Biography of English Naturalist and Eccentric Charles Waterton Part 1
About the English Naturalist and Eccentric Charles Waterton, his biography, history, adventures and early life.
CHARLES WATERTON (1782-1865). English naturalist and eccentric.
One of the truly classic English eccentrics, Charles Waterton lived a life that was filled with a constant stream of bizarre adventure, all stemming from his dedication to the study of nature. Charles was born into one of the oldest families in northern England; Shakespeare mentions the Watertons in Richard II. His parents were wealthy but untitled, and as the heir to the family estate, Walton Hall, Charles was free to indulge his twin penchants for high adventure and natural history.
Charles Waterton was educated as a Roman Catholic. In 1796 he was sent to Stonyhurst College, a Jesuit school, where he displayed his talent in the field of natural history. He finished his schooling in 1800, and 4 years later he decided to visit some family-owned properties in British Guiana. After managing the estates in South America until 1812, Waterton made up his mind that he would go off into the unexplored regions of the Brazilian jungle in search of the poison that Indians used in their blowguns--wourali or, as it is now called, curare. For some unexplained reason, Waterton was convinced that wourali was the cure for hydrophobia. It was during this and 3 subsequent trips into the jungle that Waterton performed many of the feats that guaranteed his role in history as a thoroughgoing eccentric.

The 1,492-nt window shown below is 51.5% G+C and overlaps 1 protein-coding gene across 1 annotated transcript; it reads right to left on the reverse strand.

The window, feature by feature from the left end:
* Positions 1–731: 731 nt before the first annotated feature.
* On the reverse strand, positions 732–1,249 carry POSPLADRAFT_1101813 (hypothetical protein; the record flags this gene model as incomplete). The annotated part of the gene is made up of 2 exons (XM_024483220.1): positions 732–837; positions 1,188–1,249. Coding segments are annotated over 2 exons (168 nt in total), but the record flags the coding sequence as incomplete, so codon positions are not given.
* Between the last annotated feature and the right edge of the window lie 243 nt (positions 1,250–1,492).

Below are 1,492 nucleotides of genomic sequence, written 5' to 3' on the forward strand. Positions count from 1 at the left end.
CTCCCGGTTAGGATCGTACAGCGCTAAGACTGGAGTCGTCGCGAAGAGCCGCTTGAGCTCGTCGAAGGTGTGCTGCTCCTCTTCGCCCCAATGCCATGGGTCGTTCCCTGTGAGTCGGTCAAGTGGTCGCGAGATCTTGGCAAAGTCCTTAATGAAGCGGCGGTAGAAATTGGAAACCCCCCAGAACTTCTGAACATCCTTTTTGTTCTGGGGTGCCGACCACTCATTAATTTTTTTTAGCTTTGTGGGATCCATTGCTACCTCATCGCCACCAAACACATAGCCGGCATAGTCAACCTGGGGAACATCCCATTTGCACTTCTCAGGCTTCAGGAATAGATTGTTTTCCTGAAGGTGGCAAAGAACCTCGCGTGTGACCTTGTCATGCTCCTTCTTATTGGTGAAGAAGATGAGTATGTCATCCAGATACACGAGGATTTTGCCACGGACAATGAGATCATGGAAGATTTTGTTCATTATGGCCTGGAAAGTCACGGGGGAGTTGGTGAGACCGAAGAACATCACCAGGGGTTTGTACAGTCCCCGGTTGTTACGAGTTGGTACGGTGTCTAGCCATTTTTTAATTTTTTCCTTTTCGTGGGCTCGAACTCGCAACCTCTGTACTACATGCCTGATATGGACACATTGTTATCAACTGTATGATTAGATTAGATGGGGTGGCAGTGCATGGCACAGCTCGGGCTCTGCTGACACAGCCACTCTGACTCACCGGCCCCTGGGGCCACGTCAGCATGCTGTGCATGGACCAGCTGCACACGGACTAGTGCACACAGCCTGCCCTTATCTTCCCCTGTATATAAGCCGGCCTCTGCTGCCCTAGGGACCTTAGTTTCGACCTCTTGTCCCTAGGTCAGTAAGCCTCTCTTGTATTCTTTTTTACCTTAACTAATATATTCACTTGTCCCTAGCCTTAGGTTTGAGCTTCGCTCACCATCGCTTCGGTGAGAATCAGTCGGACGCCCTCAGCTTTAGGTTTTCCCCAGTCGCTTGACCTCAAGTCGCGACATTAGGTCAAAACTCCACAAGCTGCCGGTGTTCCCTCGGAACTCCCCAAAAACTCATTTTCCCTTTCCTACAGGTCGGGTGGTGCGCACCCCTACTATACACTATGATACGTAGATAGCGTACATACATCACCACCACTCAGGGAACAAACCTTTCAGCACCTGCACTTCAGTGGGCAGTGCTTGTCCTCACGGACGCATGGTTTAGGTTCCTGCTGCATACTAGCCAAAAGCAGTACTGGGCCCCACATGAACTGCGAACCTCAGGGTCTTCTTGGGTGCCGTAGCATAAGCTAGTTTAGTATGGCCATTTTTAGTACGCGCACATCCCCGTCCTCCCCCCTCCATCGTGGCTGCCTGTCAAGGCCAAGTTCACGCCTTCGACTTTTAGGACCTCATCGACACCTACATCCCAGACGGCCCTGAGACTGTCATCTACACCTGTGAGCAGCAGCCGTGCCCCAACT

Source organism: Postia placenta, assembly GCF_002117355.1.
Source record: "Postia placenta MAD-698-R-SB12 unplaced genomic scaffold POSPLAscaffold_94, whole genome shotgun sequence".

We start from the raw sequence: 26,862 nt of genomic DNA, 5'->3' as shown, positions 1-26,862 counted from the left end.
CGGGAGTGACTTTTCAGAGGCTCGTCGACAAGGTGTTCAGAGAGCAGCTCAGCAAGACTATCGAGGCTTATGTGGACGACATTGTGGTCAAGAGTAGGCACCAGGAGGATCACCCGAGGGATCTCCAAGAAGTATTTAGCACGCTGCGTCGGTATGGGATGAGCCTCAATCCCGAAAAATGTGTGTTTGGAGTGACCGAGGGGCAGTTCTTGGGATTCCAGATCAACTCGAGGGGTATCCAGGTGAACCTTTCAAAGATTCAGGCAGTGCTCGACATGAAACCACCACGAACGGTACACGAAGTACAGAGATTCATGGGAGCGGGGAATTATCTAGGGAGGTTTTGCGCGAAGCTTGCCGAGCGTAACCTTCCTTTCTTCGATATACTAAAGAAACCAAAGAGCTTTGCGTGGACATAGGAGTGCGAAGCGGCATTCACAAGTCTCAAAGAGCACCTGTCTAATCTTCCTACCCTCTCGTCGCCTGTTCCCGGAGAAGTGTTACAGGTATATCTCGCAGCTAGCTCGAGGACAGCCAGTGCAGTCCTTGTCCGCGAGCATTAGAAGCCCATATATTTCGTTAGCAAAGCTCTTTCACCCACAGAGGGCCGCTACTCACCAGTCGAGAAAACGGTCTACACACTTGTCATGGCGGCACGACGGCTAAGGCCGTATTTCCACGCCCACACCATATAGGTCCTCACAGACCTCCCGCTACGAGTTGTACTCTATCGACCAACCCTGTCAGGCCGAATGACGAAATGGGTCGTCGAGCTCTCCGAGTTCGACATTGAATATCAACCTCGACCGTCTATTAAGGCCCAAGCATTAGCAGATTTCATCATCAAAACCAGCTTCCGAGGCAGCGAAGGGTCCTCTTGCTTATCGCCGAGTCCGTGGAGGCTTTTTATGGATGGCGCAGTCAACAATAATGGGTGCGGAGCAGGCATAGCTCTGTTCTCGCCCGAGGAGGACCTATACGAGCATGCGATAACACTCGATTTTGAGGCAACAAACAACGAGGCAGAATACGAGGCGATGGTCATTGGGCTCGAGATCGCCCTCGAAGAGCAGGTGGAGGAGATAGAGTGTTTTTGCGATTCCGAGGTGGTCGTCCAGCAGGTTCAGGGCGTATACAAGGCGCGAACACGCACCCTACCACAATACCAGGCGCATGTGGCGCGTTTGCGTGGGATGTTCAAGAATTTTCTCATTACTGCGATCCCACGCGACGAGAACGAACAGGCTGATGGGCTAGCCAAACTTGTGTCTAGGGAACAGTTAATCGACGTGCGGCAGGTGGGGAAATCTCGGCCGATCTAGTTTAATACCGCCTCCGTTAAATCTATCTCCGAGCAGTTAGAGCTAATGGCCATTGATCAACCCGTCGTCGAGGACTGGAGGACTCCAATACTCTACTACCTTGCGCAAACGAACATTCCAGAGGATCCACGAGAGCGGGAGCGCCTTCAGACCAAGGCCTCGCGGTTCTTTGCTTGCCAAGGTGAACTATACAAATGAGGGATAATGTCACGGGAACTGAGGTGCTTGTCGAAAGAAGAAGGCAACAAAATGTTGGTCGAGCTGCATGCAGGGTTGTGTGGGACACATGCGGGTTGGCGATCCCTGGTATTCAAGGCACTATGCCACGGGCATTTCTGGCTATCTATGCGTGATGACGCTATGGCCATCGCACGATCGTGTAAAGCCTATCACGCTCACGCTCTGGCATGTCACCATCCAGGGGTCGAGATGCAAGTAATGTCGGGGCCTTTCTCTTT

In 1825 he published an account of the 4 journeys in a volume entitled Wanderings--which now occupies a permanent place in English literature--detailing the extraordinary dangers he faced with unflagging--if not foolhardy--courage. When a report came to him that a large python had been spotted in the vicinity of his jungle hut, he dashed off barefoot to capture it (he never wore shoes or boots in the jungle). After the natives succeeded in pinning the snake's head to the ground, Waterton threw himself upon the python's wriggling tail, and finally bound the creature's mouth with his suspenders. The safari made its way back to Waterton's hut, where they deposited the python in a large sack, closed the opening with a knotted rope, and then placed the sack in a corner of Waterton's hut to pass the night. "All night long the snake was restless and fretful," Waterton wrote, but the wanderer apparently did not object to sharing his sleeping quarters with a python.
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